The curious nature of his latest explanation for his resignation seems to suggests that he is trying to be just that.
by Rahim Zainuddin
“When I am no longer in politics, my mind is without disturbance, because in politics there is much disturbance,” former Second Finance Minister Ahmad Husni Hanazalah was quoted by Bernama as saying on July 7.
The Tambun MP was belatedly explaining the circumstances surrounding his omission from the reshuffled Cabinet announced by the Prime Minister on June 27.
Relinquishing all his party posts, Husni said that going forward he only wanted to focus his energies on serving his constituents well. How noble!
His announcement may have been unexpected, but it was surely not earth-shattering, and his absence from Cabinet, like his presence before, is not expected to have any impact whatsoever on the local political and financial scenes.
Perhaps an undisturbed life came too quickly for him after all, for curiously, on Sunday, Ahmad Husni surprised all of us by emerging from nowhere to revisit and revise the reasons for his resignation.
Now he claims that the 1MDB saga had made him ill since the turn of the year. It was just too much stress for him apparently, even though (he is quick to say himself) it did not involve him.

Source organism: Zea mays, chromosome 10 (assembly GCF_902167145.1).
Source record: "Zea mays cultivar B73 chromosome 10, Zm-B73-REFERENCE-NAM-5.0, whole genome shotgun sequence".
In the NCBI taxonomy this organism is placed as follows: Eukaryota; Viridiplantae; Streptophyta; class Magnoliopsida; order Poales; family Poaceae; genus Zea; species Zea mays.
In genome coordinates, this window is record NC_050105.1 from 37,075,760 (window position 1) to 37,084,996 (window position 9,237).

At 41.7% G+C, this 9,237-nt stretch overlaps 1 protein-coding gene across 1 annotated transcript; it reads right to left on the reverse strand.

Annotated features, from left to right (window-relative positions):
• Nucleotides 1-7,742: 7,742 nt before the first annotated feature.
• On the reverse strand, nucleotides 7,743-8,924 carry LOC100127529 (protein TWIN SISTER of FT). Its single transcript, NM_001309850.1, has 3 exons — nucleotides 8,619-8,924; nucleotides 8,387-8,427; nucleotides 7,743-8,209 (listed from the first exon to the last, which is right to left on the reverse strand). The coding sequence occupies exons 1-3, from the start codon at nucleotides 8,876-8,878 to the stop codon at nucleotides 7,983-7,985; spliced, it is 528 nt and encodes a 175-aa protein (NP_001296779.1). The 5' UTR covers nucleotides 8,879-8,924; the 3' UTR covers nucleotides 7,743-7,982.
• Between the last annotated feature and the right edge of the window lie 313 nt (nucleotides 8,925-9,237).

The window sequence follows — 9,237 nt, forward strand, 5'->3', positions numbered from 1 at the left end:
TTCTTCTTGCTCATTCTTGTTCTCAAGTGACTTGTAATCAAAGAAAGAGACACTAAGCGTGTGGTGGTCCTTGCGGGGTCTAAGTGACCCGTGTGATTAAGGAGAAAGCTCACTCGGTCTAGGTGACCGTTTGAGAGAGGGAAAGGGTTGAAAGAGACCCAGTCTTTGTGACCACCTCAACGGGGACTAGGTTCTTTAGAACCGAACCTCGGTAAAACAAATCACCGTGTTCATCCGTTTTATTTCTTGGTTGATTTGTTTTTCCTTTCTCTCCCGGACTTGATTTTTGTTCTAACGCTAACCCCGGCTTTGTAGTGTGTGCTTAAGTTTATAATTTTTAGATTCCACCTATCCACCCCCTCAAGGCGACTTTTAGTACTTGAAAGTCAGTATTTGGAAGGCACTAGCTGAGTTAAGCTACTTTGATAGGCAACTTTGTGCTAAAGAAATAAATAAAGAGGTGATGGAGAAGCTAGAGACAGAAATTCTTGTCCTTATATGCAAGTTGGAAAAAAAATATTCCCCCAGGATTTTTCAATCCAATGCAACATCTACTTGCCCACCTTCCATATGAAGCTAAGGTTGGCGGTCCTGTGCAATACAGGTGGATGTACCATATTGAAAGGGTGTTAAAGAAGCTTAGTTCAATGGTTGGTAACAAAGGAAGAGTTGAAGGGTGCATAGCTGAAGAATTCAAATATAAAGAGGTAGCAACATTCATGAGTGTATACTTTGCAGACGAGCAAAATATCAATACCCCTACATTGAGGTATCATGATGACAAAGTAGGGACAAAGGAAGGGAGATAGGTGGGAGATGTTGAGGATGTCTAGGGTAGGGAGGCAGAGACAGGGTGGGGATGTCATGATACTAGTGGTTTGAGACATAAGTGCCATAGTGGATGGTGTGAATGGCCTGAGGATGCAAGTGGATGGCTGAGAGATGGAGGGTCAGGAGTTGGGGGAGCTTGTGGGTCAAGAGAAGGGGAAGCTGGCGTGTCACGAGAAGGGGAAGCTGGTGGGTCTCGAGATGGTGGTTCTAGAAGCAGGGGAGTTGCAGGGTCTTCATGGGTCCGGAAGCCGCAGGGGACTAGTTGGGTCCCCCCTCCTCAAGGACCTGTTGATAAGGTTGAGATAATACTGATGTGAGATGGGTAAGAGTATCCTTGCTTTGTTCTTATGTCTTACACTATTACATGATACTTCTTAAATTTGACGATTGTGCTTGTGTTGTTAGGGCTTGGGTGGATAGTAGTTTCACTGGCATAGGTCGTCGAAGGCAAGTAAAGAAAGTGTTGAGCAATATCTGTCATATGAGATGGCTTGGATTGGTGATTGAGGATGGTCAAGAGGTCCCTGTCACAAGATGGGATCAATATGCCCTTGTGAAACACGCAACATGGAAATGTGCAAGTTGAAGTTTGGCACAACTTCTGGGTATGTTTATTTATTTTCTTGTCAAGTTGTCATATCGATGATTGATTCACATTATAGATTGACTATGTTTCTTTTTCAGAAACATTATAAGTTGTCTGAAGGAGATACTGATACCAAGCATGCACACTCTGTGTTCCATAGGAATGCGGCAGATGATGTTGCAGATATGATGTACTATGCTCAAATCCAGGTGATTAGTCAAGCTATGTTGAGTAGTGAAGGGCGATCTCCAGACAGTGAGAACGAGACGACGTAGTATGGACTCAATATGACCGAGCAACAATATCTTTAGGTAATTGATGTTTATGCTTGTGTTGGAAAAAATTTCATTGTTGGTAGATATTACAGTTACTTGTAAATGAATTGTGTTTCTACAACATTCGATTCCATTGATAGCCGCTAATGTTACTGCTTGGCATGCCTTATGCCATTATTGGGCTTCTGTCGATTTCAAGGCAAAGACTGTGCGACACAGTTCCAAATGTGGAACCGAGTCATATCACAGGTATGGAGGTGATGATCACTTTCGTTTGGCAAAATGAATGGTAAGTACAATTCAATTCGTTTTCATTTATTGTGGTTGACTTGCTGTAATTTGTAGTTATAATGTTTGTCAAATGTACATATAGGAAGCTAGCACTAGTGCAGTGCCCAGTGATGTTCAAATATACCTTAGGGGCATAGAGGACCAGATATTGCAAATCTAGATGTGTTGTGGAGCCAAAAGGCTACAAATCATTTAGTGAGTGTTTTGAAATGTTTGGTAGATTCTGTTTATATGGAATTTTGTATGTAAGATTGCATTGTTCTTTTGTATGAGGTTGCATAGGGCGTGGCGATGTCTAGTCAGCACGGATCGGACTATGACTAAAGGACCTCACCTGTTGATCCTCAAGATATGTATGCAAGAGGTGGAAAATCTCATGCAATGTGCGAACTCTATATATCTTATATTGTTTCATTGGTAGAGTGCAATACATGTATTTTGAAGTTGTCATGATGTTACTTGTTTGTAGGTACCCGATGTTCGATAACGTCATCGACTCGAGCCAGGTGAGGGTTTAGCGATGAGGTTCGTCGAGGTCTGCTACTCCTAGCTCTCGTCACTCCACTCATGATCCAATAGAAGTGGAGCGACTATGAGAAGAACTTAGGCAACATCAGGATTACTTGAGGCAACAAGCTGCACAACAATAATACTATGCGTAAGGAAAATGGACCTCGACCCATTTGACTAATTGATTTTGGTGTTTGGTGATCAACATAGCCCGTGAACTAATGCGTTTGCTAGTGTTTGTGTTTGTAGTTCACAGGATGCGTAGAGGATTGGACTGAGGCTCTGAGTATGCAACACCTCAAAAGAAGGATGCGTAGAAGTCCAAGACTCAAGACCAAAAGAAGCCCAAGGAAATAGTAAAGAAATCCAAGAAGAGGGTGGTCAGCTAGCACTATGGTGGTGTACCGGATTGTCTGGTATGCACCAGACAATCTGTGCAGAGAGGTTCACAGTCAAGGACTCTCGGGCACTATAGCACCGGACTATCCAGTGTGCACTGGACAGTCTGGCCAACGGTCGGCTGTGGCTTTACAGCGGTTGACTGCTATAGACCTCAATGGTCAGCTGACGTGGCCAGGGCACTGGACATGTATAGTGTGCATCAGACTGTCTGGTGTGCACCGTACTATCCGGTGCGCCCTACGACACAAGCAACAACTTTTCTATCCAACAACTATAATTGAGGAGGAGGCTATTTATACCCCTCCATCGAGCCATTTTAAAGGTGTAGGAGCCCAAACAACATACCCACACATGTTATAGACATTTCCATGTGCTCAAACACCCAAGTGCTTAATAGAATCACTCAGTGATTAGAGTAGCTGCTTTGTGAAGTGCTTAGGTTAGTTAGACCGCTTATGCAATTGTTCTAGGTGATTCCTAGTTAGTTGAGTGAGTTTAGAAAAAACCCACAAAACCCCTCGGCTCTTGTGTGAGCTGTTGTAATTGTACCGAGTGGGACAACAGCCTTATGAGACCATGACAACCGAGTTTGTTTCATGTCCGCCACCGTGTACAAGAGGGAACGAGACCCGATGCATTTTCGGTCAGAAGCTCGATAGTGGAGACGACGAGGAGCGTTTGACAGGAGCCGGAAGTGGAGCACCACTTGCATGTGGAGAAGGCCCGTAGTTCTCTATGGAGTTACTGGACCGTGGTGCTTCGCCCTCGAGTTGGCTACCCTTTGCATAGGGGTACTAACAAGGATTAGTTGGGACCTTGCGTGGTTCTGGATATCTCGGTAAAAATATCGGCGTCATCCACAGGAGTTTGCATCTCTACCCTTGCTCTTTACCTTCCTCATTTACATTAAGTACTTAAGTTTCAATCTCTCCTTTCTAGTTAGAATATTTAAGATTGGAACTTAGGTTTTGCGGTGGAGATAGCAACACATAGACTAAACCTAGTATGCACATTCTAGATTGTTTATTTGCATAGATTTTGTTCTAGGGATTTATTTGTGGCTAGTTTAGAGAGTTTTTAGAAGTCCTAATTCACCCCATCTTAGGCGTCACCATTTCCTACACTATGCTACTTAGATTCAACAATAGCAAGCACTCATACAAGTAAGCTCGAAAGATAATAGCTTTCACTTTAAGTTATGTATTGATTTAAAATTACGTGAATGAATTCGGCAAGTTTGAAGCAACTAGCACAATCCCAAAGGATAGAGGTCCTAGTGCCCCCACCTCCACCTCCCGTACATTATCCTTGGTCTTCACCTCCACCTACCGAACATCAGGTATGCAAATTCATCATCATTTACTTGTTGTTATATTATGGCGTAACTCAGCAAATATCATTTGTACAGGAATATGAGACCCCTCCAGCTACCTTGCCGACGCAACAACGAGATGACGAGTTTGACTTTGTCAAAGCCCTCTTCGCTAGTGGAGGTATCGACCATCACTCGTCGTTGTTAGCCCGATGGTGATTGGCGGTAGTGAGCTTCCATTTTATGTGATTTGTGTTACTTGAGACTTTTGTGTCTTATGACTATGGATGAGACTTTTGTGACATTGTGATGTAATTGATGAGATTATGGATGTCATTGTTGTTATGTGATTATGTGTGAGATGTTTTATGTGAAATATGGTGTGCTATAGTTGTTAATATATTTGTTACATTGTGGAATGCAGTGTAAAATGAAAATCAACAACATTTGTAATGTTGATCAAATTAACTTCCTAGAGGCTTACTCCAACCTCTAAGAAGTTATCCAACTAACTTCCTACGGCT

The timing of his latest statement leads me to question his motivation.
Are you now saying that you resigned as a matter of principle, Sir?
What exactly did you mean when you said that upon retirement 1MDB “no longer disturbs” your “mind and heart”?
Your “mind and heart” did not seem disturbed when on June 27 you told the press in no uncertain terms that 1MDB had nothing to do with your decision. You wanted to end your career at the MOF, you claimed, and were not keen to take up a new position in the Cabinet. To us, the implication of your words was that you wanted to carry on in the Finance Ministry. Isn’t that where 1MDB resides?
Neither did your “mind and heart” seem disturbed when you claimed with a straight face in May last year that the redeemed assets sitting in BSI Bank in Singapore were not in the form of “cash” but were instead “units” which were “backed by sovereign wealth funds.” Until today, nobody has understood what you meant. Are you going to now come up with a proper explanation?
Again, where was your “conscience” when you defended the government and 1MDB on RTM’s “Dialog: 1MDB: Di Mana Wangnya”? (Video below)
The bottom line, Sir, is that you made no impression whatsoever as a champion of the people during your seven-year stint in Cabinet.
So why the need to start now?
Rahim Zainuddin is a FMT reader.
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